Marked with a simple cross, the Côte de la Montagne Cemetery in Old Québec harks back to the days of early French settlers in North America. Nearby, the Notre-Dame-de-Québec Basilica-Cathedral houses the funeral chapel of New France’s first bishop, François de Laval, and a crypt containing the remains of about 900 people who have been buried in the Cathedral over the years, including four governors of New France and almost all the Roman Catholic bishops and archbishops of Québec.
Also in the historic district, the Hôpital-Général Cemetery is eloquent testimony to the Augustine sisters’ dedication to the sick and their role in the Seven Years’ War (1756-1763). A monument commemorates the fallen and a mausoleum is dedicated to Marquis Louis-Joseph de Montcalm, commander of the armies of New France.
Located near the Promenade Samuel-De Champlain in front of the Maison des Jésuites de Sillery (1637), the Indian Cemetery recalls the Jesuits’ mission to convert and settle First Nations peoples.
The Beth Israel Ohev Sholom Cemetery on boulevard René-Lévesque was established by Québec City’s Jewish community in the mid-19th century. In the parish of Saint-Roch, local cemeteries have disappeared but burials still take place in the crypt , which is open to visitors in summer.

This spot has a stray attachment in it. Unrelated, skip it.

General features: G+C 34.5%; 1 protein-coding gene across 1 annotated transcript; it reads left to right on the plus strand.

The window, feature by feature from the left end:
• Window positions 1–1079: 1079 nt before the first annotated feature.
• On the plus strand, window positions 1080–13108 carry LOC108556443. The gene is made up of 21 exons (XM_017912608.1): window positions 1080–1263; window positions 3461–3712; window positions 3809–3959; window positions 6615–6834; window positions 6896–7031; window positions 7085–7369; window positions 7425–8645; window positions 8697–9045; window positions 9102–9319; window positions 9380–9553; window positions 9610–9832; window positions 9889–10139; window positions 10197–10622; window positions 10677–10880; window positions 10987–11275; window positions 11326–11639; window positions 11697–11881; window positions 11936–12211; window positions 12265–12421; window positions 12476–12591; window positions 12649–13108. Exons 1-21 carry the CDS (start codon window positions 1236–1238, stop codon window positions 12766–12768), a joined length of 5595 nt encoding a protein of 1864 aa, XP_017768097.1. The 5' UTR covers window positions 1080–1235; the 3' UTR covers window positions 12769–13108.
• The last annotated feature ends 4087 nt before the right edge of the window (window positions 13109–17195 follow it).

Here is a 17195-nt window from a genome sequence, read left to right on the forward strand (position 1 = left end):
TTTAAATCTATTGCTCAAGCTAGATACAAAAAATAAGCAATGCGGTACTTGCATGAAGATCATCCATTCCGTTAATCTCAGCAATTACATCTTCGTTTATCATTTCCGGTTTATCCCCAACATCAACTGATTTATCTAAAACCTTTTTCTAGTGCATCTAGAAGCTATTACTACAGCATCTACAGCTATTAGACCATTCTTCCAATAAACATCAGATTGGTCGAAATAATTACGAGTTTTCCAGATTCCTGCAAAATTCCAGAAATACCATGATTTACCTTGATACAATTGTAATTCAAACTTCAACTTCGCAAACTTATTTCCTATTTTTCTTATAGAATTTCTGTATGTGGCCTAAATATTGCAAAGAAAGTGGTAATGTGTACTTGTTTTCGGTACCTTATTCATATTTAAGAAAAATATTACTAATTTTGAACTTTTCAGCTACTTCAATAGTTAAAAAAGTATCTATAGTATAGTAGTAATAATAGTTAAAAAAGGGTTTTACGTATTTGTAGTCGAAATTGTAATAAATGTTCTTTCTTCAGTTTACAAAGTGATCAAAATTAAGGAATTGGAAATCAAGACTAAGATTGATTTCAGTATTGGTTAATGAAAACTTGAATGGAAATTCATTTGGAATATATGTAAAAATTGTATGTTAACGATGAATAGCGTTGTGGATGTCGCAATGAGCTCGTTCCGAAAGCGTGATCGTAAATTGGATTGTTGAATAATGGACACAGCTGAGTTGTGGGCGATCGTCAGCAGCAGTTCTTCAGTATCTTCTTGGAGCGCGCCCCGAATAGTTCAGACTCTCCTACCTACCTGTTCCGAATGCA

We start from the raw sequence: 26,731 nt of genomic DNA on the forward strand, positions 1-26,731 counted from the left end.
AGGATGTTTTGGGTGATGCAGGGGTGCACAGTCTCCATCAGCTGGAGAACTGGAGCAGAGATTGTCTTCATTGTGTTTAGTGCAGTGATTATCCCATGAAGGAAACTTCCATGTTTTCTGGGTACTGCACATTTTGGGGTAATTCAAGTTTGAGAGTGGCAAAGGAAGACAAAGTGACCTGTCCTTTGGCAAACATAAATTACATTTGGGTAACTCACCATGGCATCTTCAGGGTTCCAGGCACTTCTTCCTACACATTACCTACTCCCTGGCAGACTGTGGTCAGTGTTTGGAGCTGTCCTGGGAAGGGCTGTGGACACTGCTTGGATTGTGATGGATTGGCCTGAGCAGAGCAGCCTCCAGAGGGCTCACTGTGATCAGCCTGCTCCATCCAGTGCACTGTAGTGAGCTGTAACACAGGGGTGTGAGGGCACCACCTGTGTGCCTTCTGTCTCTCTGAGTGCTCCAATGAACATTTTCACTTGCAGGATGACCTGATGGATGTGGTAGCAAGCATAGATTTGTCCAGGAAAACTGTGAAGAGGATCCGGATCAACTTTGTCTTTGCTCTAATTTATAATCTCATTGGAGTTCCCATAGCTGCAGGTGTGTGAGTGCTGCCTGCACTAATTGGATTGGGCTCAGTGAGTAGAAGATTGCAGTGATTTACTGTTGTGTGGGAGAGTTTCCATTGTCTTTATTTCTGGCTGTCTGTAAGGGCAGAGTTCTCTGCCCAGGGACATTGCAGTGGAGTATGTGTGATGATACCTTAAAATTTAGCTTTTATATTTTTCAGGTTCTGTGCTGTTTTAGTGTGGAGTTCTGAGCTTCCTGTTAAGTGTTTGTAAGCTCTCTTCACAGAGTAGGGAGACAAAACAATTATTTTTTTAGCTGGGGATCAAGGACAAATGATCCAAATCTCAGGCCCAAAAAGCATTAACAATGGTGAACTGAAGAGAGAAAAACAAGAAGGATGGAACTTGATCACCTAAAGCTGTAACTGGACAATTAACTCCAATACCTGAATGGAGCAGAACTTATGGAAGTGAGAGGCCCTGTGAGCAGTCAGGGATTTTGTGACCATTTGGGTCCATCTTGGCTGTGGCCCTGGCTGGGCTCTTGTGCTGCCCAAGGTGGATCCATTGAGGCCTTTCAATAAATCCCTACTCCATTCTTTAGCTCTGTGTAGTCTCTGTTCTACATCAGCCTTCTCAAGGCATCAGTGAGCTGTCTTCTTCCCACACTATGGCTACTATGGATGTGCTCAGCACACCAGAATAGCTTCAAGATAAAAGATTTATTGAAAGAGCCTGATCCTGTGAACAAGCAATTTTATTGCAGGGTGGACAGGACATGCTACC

In the heart of Faubourg Saint-Jean (neighbourhood) is St. Matthew’s Cemetery
, an exceptional urban cemetery where an estimated 6,000 to 10,000 Anglicans and Presbyterians were buried between 1772 and 1860. As in many older burial sites, most were buried in unmarked graves, but some 314 tombstones bearing 518 inscriptions remain. A free iPhone application available through App Store
takes visitors on a visit of the cemetery with historian David Mendel. The guided tour is complemented by musical sound effects, archive documents and recent photographs by Luc-Antoine Couturier.
Québec City also boasts two major garden cemeteries, Mount Hermon Cemetery and Saint-Charles Cemetery . Both are masterpieces of landscaping and feature remarkable funeral monuments from the 19th and 20th centuries. A stroll along their shady paths provides a glimpse into the history of anglophone, francophone and allophone residents of Québec and evokes great figures and tragic events of the past.
Cemeteries in surrounding areas
The cemetery in Saint-Pierre-de-l'Île-d'Orléans near Québec City attracts many fans of the legendary singer Félix Leclerc. Shoes are sometimes left at the tombstone of the composer of one of Québec’s most popular songs, Moi, mes souliers… (“My shoes…”)
The Grosse-Île National Historic Site was a quarantine station which, over a period of 105 years, received thousands of immigrants. Over 7,500 of them, mostly Irish, died and were buried on the island. From May to October, Grosse-Île is accessible by boat from Québec City, Lévis, Sainte-Anne-de-Beaupré, Île d’Orléans and Berthier-sur-Mer.